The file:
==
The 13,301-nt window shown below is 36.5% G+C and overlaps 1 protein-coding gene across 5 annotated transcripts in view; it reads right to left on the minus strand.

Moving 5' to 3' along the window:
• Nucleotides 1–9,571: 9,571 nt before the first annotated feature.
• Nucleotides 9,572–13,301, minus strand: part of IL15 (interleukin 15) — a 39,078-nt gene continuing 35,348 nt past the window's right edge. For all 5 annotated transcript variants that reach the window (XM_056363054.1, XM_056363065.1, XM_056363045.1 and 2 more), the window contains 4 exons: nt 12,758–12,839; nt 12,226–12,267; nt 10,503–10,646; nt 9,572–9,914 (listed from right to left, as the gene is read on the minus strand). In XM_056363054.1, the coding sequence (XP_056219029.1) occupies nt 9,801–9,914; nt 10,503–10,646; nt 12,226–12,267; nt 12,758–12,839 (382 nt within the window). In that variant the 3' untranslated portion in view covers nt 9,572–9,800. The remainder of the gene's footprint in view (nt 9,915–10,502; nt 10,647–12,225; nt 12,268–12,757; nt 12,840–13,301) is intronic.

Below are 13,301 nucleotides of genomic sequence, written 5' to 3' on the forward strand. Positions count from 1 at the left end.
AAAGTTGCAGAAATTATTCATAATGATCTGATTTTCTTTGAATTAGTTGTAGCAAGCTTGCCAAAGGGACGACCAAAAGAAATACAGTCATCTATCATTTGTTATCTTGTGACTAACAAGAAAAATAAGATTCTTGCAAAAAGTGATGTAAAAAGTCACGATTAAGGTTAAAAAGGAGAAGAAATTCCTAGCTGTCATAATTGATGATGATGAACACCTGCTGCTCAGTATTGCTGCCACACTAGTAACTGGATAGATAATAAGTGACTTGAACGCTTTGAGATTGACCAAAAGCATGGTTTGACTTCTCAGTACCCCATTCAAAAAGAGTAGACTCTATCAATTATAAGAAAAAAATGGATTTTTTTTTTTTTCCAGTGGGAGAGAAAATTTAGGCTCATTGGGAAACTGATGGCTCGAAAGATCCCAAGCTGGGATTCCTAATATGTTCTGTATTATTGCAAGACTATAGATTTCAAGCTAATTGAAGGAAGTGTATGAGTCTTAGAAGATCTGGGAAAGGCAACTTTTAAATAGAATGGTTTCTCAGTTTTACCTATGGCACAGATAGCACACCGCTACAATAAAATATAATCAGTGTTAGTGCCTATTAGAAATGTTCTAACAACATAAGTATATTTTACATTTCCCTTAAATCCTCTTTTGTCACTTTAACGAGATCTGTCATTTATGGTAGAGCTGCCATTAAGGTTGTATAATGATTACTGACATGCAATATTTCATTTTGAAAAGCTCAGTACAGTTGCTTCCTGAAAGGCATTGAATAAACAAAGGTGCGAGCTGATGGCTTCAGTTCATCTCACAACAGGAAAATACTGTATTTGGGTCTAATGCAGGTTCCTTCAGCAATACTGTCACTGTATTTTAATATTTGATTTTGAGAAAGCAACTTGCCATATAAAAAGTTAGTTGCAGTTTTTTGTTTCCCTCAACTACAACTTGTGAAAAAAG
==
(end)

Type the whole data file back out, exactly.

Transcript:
The 13,301-nt window shown below is 36.5% G+C and overlaps 1 protein-coding gene across 5 annotated transcripts in view; it reads right to left on the minus strand.

Moving 5' to 3' along the window:
• Nucleotides 1–9,571: 9,571 nt before the first annotated feature.
• Nucleotides 9,572–13,301, minus strand: part of IL15 (interleukin 15) — a 39,078-nt gene continuing 35,348 nt past the window's right edge. For all 5 annotated transcript variants that reach the window (XM_056363054.1, XM_056363065.1, XM_056363045.1 and 2 more), the window contains 4 exons: nt 12,758–12,839; nt 12,226–12,267; nt 10,503–10,646; nt 9,572–9,914 (listed from right to left, as the gene is read on the minus strand). In XM_056363054.1, the coding sequence (XP_056219029.1) occupies nt 9,801–9,914; nt 10,503–10,646; nt 12,226–12,267; nt 12,758–12,839 (382 nt within the window). In that variant the 3' untranslated portion in view covers nt 9,572–9,800. The remainder of the gene's footprint in view (nt 9,915–10,502; nt 10,647–12,225; nt 12,268–12,757; nt 12,840–13,301) is intronic.

Below are 13,301 nucleotides of genomic sequence, written 5' to 3' on the forward strand. Positions count from 1 at the left end.
AAAGTTGCAGAAATTATTCATAATGATCTGATTTTCTTTGAATTAGTTGTAGCAAGCTTGCCAAAGGGACGACCAAAAGAAATACAGTCATCTATCATTTGTTATCTTGTGACTAACAAGAAAAATAAGATTCTTGCAAAAAGTGATGTAAAAAGTCACGATTAAGGTTAAAAAGGAGAAGAAATTCCTAGCTGTCATAATTGATGATGATGAACACCTGCTGCTCAGTATTGCTGCCACACTAGTAACTGGATAGATAATAAGTGACTTGAACGCTTTGAGATTGACCAAAAGCATGGTTTGACTTCTCAGTACCCCATTCAAAAAGAGTAGACTCTATCAATTATAAGAAAAAAATGGATTTTTTTTTTTTTCCAGTGGGAGAGAAAATTTAGGCTCATTGGGAAACTGATGGCTCGAAAGATCCCAAGCTGGGATTCCTAATATGTTCTGTATTATTGCAAGACTATAGATTTCAAGCTAATTGAAGGAAGTGTATGAGTCTTAGAAGATCTGGGAAAGGCAACTTTTAAATAGAATGGTTTCTCAGTTTTACCTATGGCACAGATAGCACACCGCTACAATAAAATATAATCAGTGTTAGTGCCTATTAGAAATGTTCTAACAACATAAGTATATTTTACATTTCCCTTAAATCCTCTTTTGTCACTTTAACGAGATCTGTCATTTATGGTAGAGCTGCCATTAAGGTTGTATAATGATTACTGACATGCAATATTTCATTTTGAAAAGCTCAGTACAGTTGCTTCCTGAAAGGCATTGAATAAACAAAGGTGCGAGCTGATGGCTTCAGTTCATCTCACAACAGGAAAATACTGTATTTGGGTCTAATGCAGGTTCCTTCAGCAATACTGTCACTGTATTTTAATATTTGATTTTGAGAAAGCAACTTGCCATATAAAAAGTTAGTTGCAGTTTTTTGTTTCCCTCAACTACAACTTGTGAAAAAAG